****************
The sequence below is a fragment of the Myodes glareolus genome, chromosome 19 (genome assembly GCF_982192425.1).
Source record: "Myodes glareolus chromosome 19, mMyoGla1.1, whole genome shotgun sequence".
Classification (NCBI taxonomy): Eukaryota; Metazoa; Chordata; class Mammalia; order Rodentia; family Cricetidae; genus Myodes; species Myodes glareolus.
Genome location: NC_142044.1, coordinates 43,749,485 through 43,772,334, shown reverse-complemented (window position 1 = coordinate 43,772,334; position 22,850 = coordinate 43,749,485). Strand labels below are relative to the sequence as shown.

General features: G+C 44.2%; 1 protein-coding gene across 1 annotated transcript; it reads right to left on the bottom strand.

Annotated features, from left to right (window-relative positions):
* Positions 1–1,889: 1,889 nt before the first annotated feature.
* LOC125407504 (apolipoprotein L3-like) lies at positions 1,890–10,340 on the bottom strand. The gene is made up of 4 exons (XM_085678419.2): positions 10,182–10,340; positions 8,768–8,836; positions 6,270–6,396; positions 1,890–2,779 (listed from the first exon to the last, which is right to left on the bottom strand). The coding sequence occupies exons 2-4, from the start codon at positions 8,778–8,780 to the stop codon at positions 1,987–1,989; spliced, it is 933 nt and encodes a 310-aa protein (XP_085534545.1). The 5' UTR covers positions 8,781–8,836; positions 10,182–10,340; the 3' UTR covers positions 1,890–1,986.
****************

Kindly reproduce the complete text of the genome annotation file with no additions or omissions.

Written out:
The sequence below is a fragment of the Myodes glareolus genome, chromosome 19 (genome assembly GCF_982192425.1).
Source record: "Myodes glareolus chromosome 19, mMyoGla1.1, whole genome shotgun sequence".
Classification (NCBI taxonomy): Eukaryota; Metazoa; Chordata; class Mammalia; order Rodentia; family Cricetidae; genus Myodes; species Myodes glareolus.
Genome location: NC_142044.1, coordinates 43,749,485 through 43,772,334, shown reverse-complemented (window position 1 = coordinate 43,772,334; position 22,850 = coordinate 43,749,485). Strand labels below are relative to the sequence as shown.

General features: G+C 44.2%; 1 protein-coding gene across 1 annotated transcript; it reads right to left on the bottom strand.

Annotated features, from left to right (window-relative positions):
* Positions 1–1,889: 1,889 nt before the first annotated feature.
* LOC125407504 (apolipoprotein L3-like) lies at positions 1,890–10,340 on the bottom strand. The gene is made up of 4 exons (XM_085678419.2): positions 10,182–10,340; positions 8,768–8,836; positions 6,270–6,396; positions 1,890–2,779 (listed from the first exon to the last, which is right to left on the bottom strand). The coding sequence occupies exons 2-4, from the start codon at positions 8,778–8,780 to the stop codon at positions 1,987–1,989; spliced, it is 933 nt and encodes a 310-aa protein (XP_085534545.1). The 5' UTR covers positions 8,781–8,836; positions 10,182–10,340; the 3' UTR covers positions 1,890–1,986.